about cars. In an important sense, they are standardized; they are all pretty
much alike; and some of those ways are important, e.g., not of them is
of us don’t want to admit that our Jaguars are commodities. And so forth.  Why? Because they are not consumed in mass
and  masses do not consume them. But the
point remains the same.  Susskind’s
thesis is that the vast amount of legal work will become commoditized, i.e.,
recognized as what he thinks it already is. And of course, to a considerable
degree he is right, although he uses stiff, rigid categories, phrases and words
to describe the slope running down from the highly specialized to the much more
mundane routine, e.g., the filling out of an administrative form.  In other words, Susskind believes that the
world of the legal professional will become something like the world of the
mass factory laborer, only in a nicer work facility and being paid more
the reader is wondering how to defined Susskind’s terms, “Relax.” Use them in a
broad, undefined sense, and if you read that sort of thing, think how the term
would be used in a popularized management manual. Use, embrace, and adjust to
them you must, however, or you will end up as dispossessed and forgotten as
coal miners or the recent past and Rust Belt former factory workers see
themselves today. Feeling that the times have passed you by is an accursed
state of mind. One thing for sure, however, he does not like the legal
profession being a “closed” community. He thinks that the disruptive
technological revolution will undermine the one-type-of-legal-services-producer
that has structured the Anglo-American legal profession. According to him, the
profession will become a patchwork of different specialities all highly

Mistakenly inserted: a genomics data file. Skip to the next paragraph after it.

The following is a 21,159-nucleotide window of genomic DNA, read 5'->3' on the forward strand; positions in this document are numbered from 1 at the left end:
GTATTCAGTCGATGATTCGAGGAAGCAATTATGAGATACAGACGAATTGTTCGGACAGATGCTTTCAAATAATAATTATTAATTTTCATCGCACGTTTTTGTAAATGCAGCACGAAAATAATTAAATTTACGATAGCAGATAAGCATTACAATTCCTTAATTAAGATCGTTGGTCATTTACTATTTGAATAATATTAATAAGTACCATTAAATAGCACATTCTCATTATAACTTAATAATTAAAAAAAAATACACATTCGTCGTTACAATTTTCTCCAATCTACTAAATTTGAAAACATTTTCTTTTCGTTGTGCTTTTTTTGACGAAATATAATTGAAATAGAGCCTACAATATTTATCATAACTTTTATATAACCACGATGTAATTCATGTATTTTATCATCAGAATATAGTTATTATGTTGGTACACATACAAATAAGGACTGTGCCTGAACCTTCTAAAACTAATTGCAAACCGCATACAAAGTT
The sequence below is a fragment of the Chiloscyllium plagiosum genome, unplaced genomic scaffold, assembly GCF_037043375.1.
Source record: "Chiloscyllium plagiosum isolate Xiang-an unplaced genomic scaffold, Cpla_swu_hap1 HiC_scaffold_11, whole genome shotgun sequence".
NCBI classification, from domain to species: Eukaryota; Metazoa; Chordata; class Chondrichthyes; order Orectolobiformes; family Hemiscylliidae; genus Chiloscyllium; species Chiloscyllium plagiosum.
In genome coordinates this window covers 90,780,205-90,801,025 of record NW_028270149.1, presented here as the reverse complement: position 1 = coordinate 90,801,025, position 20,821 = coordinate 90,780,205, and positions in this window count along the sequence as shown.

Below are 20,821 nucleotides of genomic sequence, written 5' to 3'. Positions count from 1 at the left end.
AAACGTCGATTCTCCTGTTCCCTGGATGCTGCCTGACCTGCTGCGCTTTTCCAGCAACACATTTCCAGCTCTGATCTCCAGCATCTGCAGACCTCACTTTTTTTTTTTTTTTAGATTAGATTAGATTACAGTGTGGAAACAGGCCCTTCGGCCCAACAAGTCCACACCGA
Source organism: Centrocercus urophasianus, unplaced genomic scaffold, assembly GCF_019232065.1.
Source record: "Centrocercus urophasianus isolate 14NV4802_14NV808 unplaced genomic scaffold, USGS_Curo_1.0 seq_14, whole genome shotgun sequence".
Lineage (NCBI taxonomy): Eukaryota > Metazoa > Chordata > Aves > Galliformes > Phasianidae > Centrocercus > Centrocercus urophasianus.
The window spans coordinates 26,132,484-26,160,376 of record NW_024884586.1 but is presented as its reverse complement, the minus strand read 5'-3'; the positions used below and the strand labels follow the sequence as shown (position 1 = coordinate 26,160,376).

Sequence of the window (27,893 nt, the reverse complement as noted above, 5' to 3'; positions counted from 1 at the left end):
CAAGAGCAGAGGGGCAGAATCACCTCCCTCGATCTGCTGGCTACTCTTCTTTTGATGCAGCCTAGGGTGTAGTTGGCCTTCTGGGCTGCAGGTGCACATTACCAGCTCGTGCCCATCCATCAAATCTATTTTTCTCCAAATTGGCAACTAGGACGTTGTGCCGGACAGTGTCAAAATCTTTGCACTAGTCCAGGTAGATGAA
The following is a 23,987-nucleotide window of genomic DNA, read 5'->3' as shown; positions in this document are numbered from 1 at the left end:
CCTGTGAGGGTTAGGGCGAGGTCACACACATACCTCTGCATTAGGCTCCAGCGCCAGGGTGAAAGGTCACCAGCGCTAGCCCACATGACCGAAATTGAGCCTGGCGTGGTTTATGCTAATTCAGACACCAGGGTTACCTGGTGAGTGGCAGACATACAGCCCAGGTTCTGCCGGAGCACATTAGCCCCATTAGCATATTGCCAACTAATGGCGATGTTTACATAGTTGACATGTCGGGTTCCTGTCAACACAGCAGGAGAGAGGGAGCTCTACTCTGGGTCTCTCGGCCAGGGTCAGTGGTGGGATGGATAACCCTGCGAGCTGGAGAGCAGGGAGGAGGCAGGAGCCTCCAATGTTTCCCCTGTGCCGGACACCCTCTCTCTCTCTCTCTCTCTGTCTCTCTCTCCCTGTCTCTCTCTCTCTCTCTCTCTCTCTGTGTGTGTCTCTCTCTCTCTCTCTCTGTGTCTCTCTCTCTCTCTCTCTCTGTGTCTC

regulated. See TL-5-6.)
         Moreover, Susskind sees the future of
“BigWork” as involving “decomposed” work, by which he means that bigger
jobs are systematically divided into parts and then divided up among different
lawyers (or types of lawyers, semi-lawyers, or 
quasi-lawyers, all reviewed by someone else, and recomposed by yet
another lawyer.  Here is Susskind’s list
of a decomposed set of tasks (TL 31, etc.—his boxes):
Document review
Legal research
Project management
Litigation support
(electronic disclosure)
Susskind says, all the document review being done by cheap foreign
in cheap foreign places, disbarred but rehabilitated former lawyer,
supervised and managed from a professional paralegal, say, from Houston.[7] In his imagination, Susskind
pictures this organization as an orchestra. One wonders if this is the right
image. One also wonders how the professional lives of coverage counsel fits
into this.
Now consider the same thing
being done for transactions (TL 33):
Due diligence
Legal research
Transaction management
Template selection
Document management
Legal advice
Risk assessment
these various tasks can take place in all sorts of different venues or by means
of quite different function, including, of course, “computerization (TL 34).
(Susskind has a long list of venues and function in a “table,” but I am
interested only in computerization, so the readers are spared another box.
According to Susskind, computerization will be involved in standardization,
packaging, and commoditization. How does the professional life of coverage
counsel fit into all this?

         As noted several times, Susskind draws
a distinction between two kinds of innovations. One of them is “sustaining,” as
to the current business culture, and one of them is “disruptive.” He thinks
that the innovations populating the current legal business culture are
disruptive; here is his list (TL 40):
Automated document assembly